Financial Agreements are often used as an effective way of protecting you from a spousal maintenance claim by your ex partner.
A Binding Financial Agreement, when prepared properly, is capable of ousting the court’s jurisdiction to hear a spousal maintenance claim, so you do not have to worry about your ex asking for you to pay them maintenance in the future e.g. if they are sick, caring for the children or unable to work for some other reason.
The Law in relation to Spousal Maintenance and Binding Financial Agreements
S90E (s90UH for de facto couples) applies to spousal maintenance clauses in Financial Agreements. Section 90E and s90H state that a provision for spousal maintenance in a financial agreement is void if it fails to specify who is to receive the maintenance and how much the maintenance is.
In other words, putting aside the necessity to identify the person who is to receive maintenance, there is a requirement that the spousal maintenance provision provides for:
- The actual amount provided for the maintenance of the named party; OR
- The value of the portion of the relevant property attributable to maintenance.
An example of a clause that might satisfy the second definition under s90E is where a financial agreement provides that $50,000 of the funds received by the Wife, in the event that separation occurs, is attributable to spousal maintenance to the Wife.
In the case of Guild & Stasuik  FamCA 348, the court was required to determine whether a prenuptial Binding Financial Agreement was effective in ousting the court’s jurisdiction to hear an application for spousal maintenance by the wife after separation of the parties.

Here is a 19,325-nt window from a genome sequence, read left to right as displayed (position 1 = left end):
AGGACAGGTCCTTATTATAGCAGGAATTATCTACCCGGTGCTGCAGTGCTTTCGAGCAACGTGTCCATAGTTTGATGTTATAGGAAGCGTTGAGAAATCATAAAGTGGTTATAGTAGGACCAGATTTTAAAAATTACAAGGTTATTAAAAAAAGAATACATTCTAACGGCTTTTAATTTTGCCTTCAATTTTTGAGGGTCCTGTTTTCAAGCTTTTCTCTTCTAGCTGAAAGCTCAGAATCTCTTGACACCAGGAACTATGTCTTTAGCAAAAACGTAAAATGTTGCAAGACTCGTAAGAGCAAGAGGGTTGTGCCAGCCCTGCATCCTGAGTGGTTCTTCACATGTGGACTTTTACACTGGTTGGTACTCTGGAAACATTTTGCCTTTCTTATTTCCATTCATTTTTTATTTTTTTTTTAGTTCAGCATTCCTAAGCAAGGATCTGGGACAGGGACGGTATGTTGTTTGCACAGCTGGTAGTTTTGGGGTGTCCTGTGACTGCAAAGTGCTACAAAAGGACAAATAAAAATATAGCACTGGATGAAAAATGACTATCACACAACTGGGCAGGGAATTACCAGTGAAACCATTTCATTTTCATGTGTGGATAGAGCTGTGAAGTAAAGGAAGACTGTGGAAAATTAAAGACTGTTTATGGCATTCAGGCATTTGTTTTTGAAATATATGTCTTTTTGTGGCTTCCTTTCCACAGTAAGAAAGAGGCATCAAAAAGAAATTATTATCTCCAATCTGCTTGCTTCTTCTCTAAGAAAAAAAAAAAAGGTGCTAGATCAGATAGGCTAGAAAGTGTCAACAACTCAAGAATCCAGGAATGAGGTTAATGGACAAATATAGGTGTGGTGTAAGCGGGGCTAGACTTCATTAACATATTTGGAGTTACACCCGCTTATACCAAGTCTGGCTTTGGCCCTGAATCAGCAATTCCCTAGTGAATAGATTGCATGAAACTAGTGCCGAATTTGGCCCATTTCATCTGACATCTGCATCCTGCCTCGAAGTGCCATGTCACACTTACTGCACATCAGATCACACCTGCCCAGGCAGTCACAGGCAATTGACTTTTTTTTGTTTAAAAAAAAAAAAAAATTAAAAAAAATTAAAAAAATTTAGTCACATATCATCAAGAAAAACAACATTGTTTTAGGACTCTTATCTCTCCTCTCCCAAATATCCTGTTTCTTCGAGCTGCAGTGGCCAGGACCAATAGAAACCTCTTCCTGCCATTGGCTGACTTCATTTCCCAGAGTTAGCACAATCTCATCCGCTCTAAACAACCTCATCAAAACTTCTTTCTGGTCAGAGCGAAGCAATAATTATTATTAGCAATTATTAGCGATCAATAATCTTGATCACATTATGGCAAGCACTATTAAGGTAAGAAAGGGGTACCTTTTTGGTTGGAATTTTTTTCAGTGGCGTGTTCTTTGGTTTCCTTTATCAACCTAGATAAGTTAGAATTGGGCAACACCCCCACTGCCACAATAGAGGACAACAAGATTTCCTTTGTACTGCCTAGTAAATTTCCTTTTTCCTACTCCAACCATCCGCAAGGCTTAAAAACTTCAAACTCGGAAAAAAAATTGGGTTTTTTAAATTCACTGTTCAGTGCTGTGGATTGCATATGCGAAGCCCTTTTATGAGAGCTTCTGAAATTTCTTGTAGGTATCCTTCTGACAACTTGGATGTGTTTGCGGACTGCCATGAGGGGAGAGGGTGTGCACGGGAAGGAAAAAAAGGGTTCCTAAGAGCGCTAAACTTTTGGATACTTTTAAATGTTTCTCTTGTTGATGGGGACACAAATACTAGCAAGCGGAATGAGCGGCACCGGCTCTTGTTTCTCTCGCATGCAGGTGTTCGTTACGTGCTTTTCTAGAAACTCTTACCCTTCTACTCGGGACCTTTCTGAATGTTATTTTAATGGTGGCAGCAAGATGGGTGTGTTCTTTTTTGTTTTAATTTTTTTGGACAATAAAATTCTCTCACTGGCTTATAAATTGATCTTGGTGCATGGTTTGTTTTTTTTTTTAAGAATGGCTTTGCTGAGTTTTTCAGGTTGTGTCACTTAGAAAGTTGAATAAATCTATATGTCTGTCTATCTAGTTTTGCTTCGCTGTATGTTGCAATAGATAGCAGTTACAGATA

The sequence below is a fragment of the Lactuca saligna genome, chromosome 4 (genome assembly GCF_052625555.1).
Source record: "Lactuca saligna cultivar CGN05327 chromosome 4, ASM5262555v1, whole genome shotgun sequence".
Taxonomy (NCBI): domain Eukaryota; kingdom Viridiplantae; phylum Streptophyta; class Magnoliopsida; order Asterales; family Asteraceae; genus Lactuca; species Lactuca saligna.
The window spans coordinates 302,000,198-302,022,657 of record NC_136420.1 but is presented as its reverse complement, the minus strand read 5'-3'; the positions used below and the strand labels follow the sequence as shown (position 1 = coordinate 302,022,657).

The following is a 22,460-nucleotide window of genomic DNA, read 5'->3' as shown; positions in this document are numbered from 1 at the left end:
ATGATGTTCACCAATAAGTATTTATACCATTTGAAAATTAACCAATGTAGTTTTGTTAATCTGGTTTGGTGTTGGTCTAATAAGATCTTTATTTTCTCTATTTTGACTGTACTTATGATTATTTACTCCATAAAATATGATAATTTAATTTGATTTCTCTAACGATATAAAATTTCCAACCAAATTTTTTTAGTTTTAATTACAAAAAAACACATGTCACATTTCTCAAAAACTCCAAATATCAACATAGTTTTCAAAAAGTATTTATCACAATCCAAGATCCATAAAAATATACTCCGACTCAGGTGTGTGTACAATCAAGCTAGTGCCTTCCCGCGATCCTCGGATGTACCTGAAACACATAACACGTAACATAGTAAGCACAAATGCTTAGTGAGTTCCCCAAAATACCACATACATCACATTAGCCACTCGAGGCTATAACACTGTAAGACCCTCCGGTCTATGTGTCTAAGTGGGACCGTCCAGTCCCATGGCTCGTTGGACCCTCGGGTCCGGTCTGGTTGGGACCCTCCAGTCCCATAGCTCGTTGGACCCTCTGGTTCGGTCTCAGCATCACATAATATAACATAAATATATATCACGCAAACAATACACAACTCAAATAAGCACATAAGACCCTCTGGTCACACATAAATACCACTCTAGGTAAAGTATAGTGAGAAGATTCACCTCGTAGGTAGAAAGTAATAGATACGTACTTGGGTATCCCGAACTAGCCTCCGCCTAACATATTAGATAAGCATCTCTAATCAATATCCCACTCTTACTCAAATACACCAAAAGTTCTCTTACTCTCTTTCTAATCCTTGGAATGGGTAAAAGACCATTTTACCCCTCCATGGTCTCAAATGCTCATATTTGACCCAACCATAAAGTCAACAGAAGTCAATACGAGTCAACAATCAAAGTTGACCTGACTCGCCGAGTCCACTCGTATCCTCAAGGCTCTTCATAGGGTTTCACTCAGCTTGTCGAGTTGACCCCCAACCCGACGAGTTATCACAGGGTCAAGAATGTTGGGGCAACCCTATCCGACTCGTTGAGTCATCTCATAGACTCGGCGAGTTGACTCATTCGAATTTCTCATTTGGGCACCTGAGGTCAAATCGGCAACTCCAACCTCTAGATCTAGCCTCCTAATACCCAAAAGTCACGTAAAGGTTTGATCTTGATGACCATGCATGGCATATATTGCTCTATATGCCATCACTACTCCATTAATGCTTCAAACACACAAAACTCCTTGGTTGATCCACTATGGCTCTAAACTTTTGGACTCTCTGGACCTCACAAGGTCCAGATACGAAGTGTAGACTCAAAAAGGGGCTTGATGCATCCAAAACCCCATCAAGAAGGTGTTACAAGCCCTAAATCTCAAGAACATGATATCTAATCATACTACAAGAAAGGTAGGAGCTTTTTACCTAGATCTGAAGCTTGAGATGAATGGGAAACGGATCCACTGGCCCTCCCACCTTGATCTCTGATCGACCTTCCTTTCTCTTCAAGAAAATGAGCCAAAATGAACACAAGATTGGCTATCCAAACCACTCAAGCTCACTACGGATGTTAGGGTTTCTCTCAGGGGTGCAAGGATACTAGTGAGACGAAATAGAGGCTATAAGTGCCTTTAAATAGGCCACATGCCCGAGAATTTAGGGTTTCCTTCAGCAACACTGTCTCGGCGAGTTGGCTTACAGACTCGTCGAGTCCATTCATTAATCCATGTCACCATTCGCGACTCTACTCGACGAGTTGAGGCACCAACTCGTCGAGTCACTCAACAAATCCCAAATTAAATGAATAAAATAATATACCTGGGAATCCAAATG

Prior to the parties marrying, they signed a prenuptial agreement in anticipation of their marriage.
The Binding Financial Agreement included provisions to the effect that it was a financial agreement pursuant to section 90B which allows parties who are engaged to one another to reach an agreement as to how to divide their assets in the event that they separate and also whether spousal maintenance will be paid.
The husband owned and operated a business. He received income from trusts that owned properties.
The wife worked part time and was the primary carer for the two children.
The wife alleged the husband had financially supported the family until 2018 and that they had enjoyed a comfortable lifestyle.
The wife sought an order that the husband pay spousal maintenance to her of $1,000 per week and other expenses associated with the matrimonial home where she continued to live with the children.
The Financial Agreement included a provision entitled ’No Claim for Maintenance’, which provided:
(The wife) agrees that in the event of separation occurring, that she will make no claim for maintenance for herself and will accept the provisions of this Agreement in full and final settlement of any claim for maintenance that she might otherwise have had.
The question for the Court was did this clause oust the court’s jurisdiction to consider a spousal maintenance claim?
The husband’s position was that the prenuptial agreement was effective in ousting the Court’s jurisdiction to make spousal maintenance orders in favour of the Wife.
The wife argued the absence of a specific amount in the agreement made that provision void.
Guild & Stusik – the decision
The Court considered that it was not reasonable to hold that the spousal maintenance clause affected the wife’s right to make a spousal maintenance claim as it was not certain and secondly, a reasonable person would have known that legal advice was given, noting the certificate of advice signed by both solicitors. By virtue of both parties having received legal advice, they each should have been made aware of section 90E of the Family Law Act.
In terms of the certainty of the spousal maintenance provision in the financial agreement, the court held that although the provision as to spousal maintenance contained the wife’s promise not to make an application for maintenance, it did not indicate she was barred from doing so. The intention of the parties when agreeing that the wife would make no claim was uncertain. The Court interpreted section 90E narrowly such that the provision was void & the Court heard the wife’s spousal maintenance claim.
Ellerton & Jennings – the Facts
Ellerton & Jennings arises from the following facts:
In 2006, the parties entered into a Binding Financial Agreement.
The parties separated on 11/12 May 2018, and agree that the financial agreement became operative at that time.